Hi there, I’m new to Rust: most of my background is in C, and reading about the Rust type system I fell in love with the Enums and Structs rust has.

I was wondering if maybe I could use this power to model problems in a more direct way than what’s usually done. Specifically, I’m thinking about recursive structures.

In C - and as far as I understand - in Rust, if you want to have a recursive struct, you will have to use pointers so the compiler can figure out the size of the struct on compile time. But what if I know the struct has a base case, and the instances of this struct are defined with constants?

I wanted to use this to model some multidimensional geometry for a project I have:

In terms of points only, if we are in an M-dimensional space:

A 0-D hypercube is an M-D vector (also known as point)

A 1-D hypercube is two 0-D hypercubes (also known as line segment)

A 2-D hypercube is two 1-D hypercubes (also known as square)

A 3-D hypercube is two 2-D hypercubes (also known as cube)

…

A N-D hypercube is two (N-1)-D hypercubes.

I want to be able to define this struct in a recursive manner using generics, specifying the base case: 0-D.

```
// An M-Dimensional vector
struct vector<M : usize> {
coords: f64[M],
}
// A 0-dimensional hypercube living in an M-dimensional space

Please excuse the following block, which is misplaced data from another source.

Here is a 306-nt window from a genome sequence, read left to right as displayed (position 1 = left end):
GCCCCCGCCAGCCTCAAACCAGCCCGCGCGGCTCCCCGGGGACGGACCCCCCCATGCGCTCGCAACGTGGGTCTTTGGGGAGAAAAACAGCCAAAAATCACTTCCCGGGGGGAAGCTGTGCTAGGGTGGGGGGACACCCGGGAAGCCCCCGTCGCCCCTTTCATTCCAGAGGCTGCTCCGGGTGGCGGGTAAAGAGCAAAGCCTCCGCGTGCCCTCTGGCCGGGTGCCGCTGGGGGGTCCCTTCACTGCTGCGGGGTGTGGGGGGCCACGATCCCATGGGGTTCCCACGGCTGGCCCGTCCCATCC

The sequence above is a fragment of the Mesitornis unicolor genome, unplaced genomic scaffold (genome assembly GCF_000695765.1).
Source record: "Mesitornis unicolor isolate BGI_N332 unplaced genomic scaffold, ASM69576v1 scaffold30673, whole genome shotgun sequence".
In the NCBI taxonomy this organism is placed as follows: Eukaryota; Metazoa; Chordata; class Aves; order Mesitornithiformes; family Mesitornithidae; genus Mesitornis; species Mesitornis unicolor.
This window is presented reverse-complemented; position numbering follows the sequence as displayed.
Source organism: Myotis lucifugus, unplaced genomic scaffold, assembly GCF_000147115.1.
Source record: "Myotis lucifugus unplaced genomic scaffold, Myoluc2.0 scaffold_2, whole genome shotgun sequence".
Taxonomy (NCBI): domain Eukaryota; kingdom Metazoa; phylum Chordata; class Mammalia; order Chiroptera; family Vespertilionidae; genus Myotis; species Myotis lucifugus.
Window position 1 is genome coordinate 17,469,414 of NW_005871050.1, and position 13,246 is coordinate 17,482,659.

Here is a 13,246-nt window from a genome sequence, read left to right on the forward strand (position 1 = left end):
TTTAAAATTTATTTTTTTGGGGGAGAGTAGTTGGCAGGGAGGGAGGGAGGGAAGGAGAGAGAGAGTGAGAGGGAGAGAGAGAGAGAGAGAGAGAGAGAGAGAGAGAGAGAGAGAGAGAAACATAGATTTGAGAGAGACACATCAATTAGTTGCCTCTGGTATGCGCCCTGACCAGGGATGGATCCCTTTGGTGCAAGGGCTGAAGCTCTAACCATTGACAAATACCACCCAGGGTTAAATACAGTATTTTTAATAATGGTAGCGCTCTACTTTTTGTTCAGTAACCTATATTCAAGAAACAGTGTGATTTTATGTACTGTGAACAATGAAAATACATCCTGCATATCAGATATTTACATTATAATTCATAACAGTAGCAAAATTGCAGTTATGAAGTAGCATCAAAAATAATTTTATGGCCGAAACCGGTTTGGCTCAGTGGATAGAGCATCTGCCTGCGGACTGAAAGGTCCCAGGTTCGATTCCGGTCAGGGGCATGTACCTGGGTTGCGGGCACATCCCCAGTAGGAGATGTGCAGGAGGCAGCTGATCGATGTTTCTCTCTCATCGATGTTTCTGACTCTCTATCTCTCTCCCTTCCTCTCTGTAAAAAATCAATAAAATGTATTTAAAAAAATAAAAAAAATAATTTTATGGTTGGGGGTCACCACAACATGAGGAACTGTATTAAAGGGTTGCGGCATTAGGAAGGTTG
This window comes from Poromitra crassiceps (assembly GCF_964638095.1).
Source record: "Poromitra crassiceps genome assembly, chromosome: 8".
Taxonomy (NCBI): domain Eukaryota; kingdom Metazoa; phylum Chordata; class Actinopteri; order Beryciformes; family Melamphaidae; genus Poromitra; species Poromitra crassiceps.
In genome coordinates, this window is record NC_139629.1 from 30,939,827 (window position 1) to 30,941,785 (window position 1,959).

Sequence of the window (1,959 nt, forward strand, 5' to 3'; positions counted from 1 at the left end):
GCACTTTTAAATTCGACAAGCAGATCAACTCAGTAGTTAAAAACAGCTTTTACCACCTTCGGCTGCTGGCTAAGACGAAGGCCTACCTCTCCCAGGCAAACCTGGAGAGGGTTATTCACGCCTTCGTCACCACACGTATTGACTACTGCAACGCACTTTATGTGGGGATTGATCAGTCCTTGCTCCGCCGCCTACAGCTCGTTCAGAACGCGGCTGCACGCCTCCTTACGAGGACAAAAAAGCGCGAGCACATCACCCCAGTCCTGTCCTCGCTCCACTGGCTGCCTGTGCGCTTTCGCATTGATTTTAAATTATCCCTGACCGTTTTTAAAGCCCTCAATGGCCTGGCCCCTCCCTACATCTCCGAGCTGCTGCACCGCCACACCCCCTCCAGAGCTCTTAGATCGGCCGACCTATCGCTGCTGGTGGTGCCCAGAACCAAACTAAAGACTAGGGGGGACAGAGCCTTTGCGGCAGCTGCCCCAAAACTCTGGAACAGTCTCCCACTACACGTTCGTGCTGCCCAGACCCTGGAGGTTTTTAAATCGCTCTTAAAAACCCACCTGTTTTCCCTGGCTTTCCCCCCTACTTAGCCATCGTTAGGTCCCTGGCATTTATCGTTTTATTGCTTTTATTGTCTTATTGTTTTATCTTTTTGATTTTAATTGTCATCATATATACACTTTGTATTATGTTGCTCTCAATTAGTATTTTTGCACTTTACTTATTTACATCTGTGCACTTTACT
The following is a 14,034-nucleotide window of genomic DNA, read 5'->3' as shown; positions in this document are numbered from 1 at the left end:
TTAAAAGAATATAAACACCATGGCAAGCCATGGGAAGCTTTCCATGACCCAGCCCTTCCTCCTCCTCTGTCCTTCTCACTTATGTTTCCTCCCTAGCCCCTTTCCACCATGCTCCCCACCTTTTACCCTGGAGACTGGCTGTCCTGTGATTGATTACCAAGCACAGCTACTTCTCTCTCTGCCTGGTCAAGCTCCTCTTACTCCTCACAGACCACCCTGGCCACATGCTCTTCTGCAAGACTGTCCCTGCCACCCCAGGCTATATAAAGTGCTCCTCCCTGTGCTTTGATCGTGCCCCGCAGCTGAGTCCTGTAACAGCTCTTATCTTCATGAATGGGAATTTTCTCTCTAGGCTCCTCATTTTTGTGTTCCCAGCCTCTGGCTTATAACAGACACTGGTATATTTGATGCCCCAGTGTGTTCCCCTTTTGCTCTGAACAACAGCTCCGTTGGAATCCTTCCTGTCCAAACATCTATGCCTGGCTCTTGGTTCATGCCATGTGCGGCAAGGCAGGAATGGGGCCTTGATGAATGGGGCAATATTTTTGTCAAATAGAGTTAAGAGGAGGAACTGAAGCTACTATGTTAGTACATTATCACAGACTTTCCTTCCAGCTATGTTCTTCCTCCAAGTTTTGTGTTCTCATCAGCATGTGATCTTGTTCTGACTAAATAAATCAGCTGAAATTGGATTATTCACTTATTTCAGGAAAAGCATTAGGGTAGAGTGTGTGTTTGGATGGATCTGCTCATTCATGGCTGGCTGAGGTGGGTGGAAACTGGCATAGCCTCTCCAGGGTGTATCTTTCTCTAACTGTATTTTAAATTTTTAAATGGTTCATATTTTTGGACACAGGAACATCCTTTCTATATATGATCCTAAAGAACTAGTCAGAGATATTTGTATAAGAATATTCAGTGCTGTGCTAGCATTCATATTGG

struct hypercube<0, M> {
point: vector<M>,
}
// An N-dimensional hypercube living in an M-dimensional space
struct hypercube<N : usize, M : usize> {
left: hypercube<N - 1, M>,
right: hypercube<N - 1, M>,
}
```

If then in my code I create a hypercube specifying a constant, the compiler should be able to unroll it using the base case and figure out the size of that struct. For example:

```
fn main() {
let cube_in_4d: hypercube<3, 4>; // This will have 2^3 = 8 4-dimensional vertices
}
```

I know Rust has generics, and this led me to find out that they are working in genericity over constants, and this is very close to what I’m thinking about, but my main issue is about defining a base case so we can have more complex, recursive structs, without losing the power of figuring them out on compile time.

Is there or will there be any way to do this?